SUMMARY REPORT

Project acronym: VIM
Title: A virtual multicomputer for symbolic applications
Contract no.: CHRX-CT93-0401
Contractual period: start date: 1994-01-01, end date: 1997-12-31, duration 48 months (including 12 month extension).
Coordinator: PADGET, Julian, Dr., University of Bath, United Kingdom (GB). Telephone: +44 1225 826971. Fax: +44 1225 826492.
Other participants: STEELS Luc, Prof., AI Lab VUB, Brussel(BE)
GOERIGK Wolfgang, Dr., CAU Kiel (DE)
CHRISTALLER Thomas, Prof., GMD FIT.KI (DE)
SODAN Angela, Dr., GMD FIRST (DE)
CORTES Ulises, Dr., UPC Barcelona (ES)
SIERRA Carles, Dr., IIIA Barcelona (ES)
TORRA Vicenç, Dr., URV Tarragona (ES)
PARQUIER Pierre, Dr., ILOG s.a., Paris (FR)
QUEINNEC Christian, Prof., INRIA, Rocquencourt (FR)
DEROURE David, Dr., University of Southampton (GB)
CRAIG Iain, Dr., University of Warwick (GB)
ATTARDI Giuseppe, Dr., Universitá di Pisa (IT)
GISOLFI Antonio, Dr., Universitá di Salerno (IT)
MANGO FURNARI Mario, Dr., CNR Napoli (IT)
Objectives of the network: The three topics which bind this network together are parallel and distributed systems, advanced compilation techniques and artificial intelligence (AI) with a common substrate in the programming language Lisp. The research aim of this project is to demonstrate the advantages accruing from the combination of these three technologies to build a virtual multicomputer for large scale symbolic applications. A virtual multicomputer is an ephemeral, persistent machine of available heterogeneous computing resources (workstation, shared-memory multiprocessor, distributed memory multiprocessor, array processor). The system supports a virtual processor abstraction to distribute data and tasks across the multicomputer, the actual physical composition of which may change dynamically. Our practical objective is to assist the prototyping of dynamic distributed symbolic applications in artificial intelligence and computer algebra using whatever resources are available.
Rôles of the participating teams: AI Lab VUB, Brussel(BE): reflective architectures, knowledge representation and knowledge bases, distributed applications, training of young researchers.
CAU Kiel (DE): static analysis, semantics and verification.
GMD FIT.KI (DE): knowledge representation and knowledge bases, distributed applications, training of young researchers.
GMD FIRST (DE): static analysis, semantics and verification, parallel models and systems, parallel applications.
UPC Barcelona (ES): knowledge representation and knowledge bases, distributed applications, training of young researchers.
IIIA Barcelona (ES): knowledge representation and knowledge bases, distributed applications, training of young researchers.
URV Tarragona (ES): knowledge representation and knowledge bases, parallel models and systems, parallel applications.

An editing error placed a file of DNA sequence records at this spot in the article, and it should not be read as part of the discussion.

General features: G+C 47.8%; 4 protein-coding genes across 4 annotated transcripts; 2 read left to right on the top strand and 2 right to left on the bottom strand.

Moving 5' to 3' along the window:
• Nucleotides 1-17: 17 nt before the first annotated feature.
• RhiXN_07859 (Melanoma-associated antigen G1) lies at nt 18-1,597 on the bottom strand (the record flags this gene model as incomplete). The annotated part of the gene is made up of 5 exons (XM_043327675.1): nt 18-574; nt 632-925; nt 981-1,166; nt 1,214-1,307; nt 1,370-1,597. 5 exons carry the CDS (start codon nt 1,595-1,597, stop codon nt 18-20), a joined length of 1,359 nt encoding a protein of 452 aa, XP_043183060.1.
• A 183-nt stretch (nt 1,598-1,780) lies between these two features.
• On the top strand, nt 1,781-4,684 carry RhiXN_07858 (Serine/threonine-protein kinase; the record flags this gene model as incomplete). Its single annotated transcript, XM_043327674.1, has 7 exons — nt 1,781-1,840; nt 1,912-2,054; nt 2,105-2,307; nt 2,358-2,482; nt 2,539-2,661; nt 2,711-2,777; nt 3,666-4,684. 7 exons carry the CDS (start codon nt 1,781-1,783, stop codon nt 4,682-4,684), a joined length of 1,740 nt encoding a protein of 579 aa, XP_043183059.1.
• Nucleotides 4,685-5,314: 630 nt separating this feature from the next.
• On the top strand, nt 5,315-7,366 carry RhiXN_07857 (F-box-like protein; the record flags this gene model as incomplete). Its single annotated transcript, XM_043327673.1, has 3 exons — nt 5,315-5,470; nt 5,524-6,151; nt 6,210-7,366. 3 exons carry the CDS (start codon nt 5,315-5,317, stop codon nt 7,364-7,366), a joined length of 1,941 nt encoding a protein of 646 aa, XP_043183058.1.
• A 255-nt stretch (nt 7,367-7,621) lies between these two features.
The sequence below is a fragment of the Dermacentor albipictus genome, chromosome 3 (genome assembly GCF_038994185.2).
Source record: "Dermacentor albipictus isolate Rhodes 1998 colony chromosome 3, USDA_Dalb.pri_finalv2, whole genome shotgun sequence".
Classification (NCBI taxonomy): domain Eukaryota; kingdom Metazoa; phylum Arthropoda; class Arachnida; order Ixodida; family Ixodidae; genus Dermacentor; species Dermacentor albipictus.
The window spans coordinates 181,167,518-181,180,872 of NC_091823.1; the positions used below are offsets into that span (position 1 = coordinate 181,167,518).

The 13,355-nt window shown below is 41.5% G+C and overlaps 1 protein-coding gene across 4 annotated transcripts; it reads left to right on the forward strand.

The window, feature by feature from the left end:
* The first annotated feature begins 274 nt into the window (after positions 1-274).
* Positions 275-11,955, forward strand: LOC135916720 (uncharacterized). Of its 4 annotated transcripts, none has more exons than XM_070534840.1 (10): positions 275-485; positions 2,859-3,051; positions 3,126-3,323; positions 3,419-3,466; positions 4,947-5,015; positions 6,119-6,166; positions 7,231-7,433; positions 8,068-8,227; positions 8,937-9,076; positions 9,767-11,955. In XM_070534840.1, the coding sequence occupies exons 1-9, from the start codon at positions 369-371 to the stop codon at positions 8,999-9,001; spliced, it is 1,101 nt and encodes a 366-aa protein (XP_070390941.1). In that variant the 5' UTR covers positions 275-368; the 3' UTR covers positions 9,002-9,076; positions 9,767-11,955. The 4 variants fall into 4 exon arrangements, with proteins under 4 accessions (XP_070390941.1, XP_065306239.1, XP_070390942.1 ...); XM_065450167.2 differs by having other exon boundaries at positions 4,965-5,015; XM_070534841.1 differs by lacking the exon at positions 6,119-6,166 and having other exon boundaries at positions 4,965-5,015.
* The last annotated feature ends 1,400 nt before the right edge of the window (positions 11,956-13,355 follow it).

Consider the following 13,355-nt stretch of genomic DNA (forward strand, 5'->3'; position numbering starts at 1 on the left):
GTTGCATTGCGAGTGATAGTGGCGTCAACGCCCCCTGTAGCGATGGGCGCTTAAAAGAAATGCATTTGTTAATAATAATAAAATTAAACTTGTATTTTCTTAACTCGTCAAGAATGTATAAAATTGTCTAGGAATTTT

ILOG s.a., Paris (FR): did not participate in practice.
INRIA, Rocquencourt (FR): reflective architectures, knowledge representation and knowledge bases, distributed systems, distributed applications, training of young researchers.
University of Southampton (GB): reflective architectures, semantics and verification, distributed systems, distributed applications, training of young researchers.
University of Warwick (GB): reflective architectures, knowledge representation and knowledge bases. This partner was an individual rather than a group and so his research was particularly assisted by the opportunities to collaborate with similarly interested parties.
Universitá di Pisa (IT): reflective architectures, knowledge representation and knowledge bases, distributed systems, training of young researchers.
Universitá di Salerno (IT): knowledge representation and knowledge bases, distributed systems, distributed applications, training of young researchers.
CNR Napoli (IT):distributed systems, distributed applications.

All the partners have benefitted from interactions with the other partners bilaterally and multilaterally, but above all through the exchange of young researchers (postgraduate and postdoctoral) which has enabled work which would not otherwise have been done and also fostered stronger links between the partners involved.

Results and achievements:

The three topics identified at the outset have been unified under the subject of agents. In consequence, the individual foci of the partner's research interests can now also been viewed as contributing to a common goal. Reflecting this theme, two workshops were held in 1997 with the title "Collaboration between human and artificial societies" and the papers from these are expected to be published in 1998.

Fuller details of activities are held on the World Wide Web. In particular, an online repository of project software and information has been set up at Southampton: http://vim.ecs.soton.ac.uk. This service has been used for project-related research as well as information dissemination. The repository may be accessed via the VIM project's WWW home page http://www.maths.bath.ac.uk/~jap/VIM. There you will also find the project annual reports for 1994, 1995, 1996 and 1997. This summary can be obtained from http://www.maths.bath.ac.uk/~jap/VIM/summary.html.
Training: The training aspects of the network have taken two forms:
  1. appointment of young researchers, mostly from other partners but there have been a few instances of appointments from outside the network.
  2. the involvement of young researchers in presenting the work done at the workshops held in the framework of the project.
Number of publications: There have been 10 joint publications (see 4th annual report statistical summary) and in excess of 30 individual publications.
Keywords: distributed processing; compilers; artificial intelligence; agents; electronic commerce.